One of the most iconic figures in rock history, Dewey Cox (John C. Reilly) had it all: the women, the friends and the rock n' roll lifestyle. But most of all, he had the music that transformed a dimwitted country boy into the greatest American rock star who never lived. An inspired send-up of every musical biopic ever made, "Walk Hard: The Dewey Cox Story" is proof that when it comes to hard rocking, living and laughing, a hard man is good to find.
A tawdry disappointment
- Walk Hard: The Dewey Cox Story review by LM
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Having enjoyed Knocked Up and Superbad, I was expecting similar undemanding laughs from Walk Hard, which also comes from the massively prolific Judd Apatow stable. But where those films are affectionately, even *thoughtfully* stupid, Walk Hard is just plain stupid.
All the actors put in good performances (although John C. Reilly as Dewey Cox seems unaware that he's in a comedy), the music is very good indeed – someone spent a long time lovingly putting together parodies of almost every popular musical act from the 1950s onwards, and did an excellent job of it – but the whole is let down by the script, which sounds as though it was written by a pair of sniggering schoolboys behind the bike sheds. Jokes which should never have seen the light of day are left in, and I found myself wincing in anticipation of the next fart- or oral sex-based pun seconds before it happened.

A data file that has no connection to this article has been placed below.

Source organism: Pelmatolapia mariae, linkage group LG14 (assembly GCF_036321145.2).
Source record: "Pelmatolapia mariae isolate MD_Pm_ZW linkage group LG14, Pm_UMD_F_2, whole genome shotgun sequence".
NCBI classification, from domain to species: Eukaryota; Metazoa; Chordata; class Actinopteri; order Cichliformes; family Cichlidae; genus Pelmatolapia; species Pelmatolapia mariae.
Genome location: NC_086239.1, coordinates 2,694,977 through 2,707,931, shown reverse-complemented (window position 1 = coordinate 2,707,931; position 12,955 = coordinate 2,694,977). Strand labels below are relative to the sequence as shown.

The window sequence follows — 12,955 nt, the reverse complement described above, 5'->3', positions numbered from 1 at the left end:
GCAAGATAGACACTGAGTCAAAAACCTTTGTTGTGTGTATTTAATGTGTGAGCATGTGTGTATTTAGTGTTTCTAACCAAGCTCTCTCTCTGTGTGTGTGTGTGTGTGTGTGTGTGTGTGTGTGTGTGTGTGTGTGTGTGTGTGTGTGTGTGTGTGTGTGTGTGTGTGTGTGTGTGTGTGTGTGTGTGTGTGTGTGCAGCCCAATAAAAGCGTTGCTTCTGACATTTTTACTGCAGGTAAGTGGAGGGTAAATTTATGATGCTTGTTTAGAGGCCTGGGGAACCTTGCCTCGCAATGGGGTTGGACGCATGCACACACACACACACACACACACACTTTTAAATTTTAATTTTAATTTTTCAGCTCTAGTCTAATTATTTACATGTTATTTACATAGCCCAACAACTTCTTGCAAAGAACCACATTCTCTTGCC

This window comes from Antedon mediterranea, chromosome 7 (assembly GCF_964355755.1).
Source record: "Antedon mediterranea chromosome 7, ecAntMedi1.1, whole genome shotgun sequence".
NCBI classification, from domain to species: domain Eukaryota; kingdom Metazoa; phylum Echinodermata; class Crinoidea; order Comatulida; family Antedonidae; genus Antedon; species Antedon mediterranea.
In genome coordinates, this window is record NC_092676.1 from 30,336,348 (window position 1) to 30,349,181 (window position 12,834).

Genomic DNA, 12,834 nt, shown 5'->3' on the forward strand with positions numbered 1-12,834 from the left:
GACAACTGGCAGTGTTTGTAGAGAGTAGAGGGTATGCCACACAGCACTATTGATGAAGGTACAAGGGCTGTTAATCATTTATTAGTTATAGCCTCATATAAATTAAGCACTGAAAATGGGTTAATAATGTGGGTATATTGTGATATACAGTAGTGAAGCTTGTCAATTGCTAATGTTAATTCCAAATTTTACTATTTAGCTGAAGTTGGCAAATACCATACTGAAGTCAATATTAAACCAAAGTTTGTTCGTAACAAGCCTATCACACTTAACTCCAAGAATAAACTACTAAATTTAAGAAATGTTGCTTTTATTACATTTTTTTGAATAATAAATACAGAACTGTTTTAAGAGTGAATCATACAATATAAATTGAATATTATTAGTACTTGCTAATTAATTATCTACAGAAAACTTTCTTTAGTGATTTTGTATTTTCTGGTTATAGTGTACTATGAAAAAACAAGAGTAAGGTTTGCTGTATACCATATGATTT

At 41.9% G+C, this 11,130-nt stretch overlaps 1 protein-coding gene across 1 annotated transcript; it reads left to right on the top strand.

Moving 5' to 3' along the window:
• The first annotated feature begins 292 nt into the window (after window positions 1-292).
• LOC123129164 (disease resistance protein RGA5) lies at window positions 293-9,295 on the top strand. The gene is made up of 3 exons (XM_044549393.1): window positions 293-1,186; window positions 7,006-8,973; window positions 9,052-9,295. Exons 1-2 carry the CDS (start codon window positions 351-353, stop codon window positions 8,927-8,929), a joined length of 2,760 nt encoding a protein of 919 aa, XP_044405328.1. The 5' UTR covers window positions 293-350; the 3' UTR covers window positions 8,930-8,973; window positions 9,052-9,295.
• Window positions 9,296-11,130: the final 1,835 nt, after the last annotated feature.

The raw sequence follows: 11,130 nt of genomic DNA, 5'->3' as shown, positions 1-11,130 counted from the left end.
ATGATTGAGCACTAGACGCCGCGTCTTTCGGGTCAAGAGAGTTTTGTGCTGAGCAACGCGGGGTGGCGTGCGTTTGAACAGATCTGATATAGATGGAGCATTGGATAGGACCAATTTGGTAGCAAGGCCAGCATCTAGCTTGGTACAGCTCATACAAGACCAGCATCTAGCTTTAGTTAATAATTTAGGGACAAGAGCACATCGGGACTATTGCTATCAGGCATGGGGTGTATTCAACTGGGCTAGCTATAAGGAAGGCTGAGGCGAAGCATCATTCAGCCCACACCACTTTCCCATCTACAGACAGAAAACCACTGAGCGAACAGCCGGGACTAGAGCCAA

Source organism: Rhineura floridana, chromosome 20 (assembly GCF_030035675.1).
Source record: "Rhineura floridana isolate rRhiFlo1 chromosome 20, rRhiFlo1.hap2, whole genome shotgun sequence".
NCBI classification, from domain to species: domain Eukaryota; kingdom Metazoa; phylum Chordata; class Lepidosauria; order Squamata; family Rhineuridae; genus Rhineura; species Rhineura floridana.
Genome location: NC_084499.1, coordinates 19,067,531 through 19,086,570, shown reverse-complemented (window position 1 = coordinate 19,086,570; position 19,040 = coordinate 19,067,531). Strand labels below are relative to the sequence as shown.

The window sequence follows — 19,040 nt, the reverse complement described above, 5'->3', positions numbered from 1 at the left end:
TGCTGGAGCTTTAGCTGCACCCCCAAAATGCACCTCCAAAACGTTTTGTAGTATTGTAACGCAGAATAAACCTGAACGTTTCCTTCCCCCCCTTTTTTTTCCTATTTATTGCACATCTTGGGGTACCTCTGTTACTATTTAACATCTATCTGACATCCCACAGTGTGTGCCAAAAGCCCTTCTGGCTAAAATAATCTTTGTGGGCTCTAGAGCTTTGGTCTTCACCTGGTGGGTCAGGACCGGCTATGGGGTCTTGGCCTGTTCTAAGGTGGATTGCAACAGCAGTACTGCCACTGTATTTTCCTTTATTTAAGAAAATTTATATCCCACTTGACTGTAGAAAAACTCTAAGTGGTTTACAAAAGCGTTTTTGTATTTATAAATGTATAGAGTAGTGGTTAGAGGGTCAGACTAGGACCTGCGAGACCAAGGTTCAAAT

Highly recommended for boys aged between fifteen and sixteen, music lovers who can close their ears to the awfulness of the rest of it, and almost nobody else.
Moronic and unfunny.
- Walk Hard: The Dewey Cox Story review by Shatner's Bassoon
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You rated this film: 1
The biggest problem 'Walk Hard' has has is that it's just not funny. All of the comedy comes off flat, even the juvenile humour which I normally find funny just comes off dumb and childish and the song parodies are universally poor. This is easily the worst film from the Judd Apatow stable and bar far the worst film I've seen this year. I would avoid this turkey at all costs, and if you've not seen it, rent 'Get Him To The Greek' instead.